In addition, a number of members of the POBC board of trustees live in Wyndmoor, Mt. Airy or Chestnut Hill and make the two-week expeditions possible through their financial contributions. Participants receive $2,200 full-merit scholarships for the program.

POBC is a nonprofit organization that relies on fundraising and financial support from trustees. Joyce Ferris, a local resident who works as a private equity investor in green technologies in Chestnut Hill, is on the board of trustees and was present at the ceremony.

Ferris said she got involved with POBC because a friend was on the board. Over time she started to attend graduations where she saw the impact the program has had on the kids by the way they talked and acted.

“I really believe in the program’s mission,” Ferris said. “Unless you are put in circumstances where you are forced to push boundaries, you don’t know what you can achieve. When you do achieve something you thought you couldn’t, it has an incredible impact on the rest of your life.”

The Charles and Susan McIlvaine Scholarship is another local tie to the program. The scholarship is awarded to a student from Chestnut Hill Academy through POBC.

When he was 16 years old, the McIlvaine’s son participated in an OB expedition. In 2004, at the age of 24, his life ended in a tragic car accident. The McIlvaine’s created this scholarship to provide a student from CHA with the opportunity their son had to attend this leadership program.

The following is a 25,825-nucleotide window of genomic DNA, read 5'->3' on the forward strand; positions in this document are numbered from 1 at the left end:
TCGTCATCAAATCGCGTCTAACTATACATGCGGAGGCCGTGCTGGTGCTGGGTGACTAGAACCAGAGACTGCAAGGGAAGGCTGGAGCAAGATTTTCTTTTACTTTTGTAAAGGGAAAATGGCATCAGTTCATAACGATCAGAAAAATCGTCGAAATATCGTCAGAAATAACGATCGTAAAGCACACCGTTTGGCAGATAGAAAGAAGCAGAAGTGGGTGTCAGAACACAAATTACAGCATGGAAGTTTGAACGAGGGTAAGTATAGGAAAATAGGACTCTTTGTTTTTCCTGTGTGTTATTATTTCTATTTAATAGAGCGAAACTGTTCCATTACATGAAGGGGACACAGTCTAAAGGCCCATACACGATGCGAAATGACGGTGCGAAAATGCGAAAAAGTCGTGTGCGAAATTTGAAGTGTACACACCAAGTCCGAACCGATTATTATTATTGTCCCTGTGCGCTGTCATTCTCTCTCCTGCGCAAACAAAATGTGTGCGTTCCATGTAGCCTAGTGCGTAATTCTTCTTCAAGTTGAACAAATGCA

Participants in the two-week expedition receive all necessary training and education in the wilderness, according to instructor Eric Rydzewski. They learn everything from how to start a fire with flint and steel to medical training, which includes an emergency rescue simulation.

The expedition – this one included 12 students from West Philadelphia to West Chester – has four phases. For the first few days instructors (two on this particular mission) guide the students. The purpose of this phase is to train students in the basic skills they need to survive in the wilderness, like navigation and setting up and breaking down camp, said POBC Executive Director Katie Pastuszek. The main stage is when instructors let the kids “assume leadership of the crew,” though instructors always remain within sight and sound.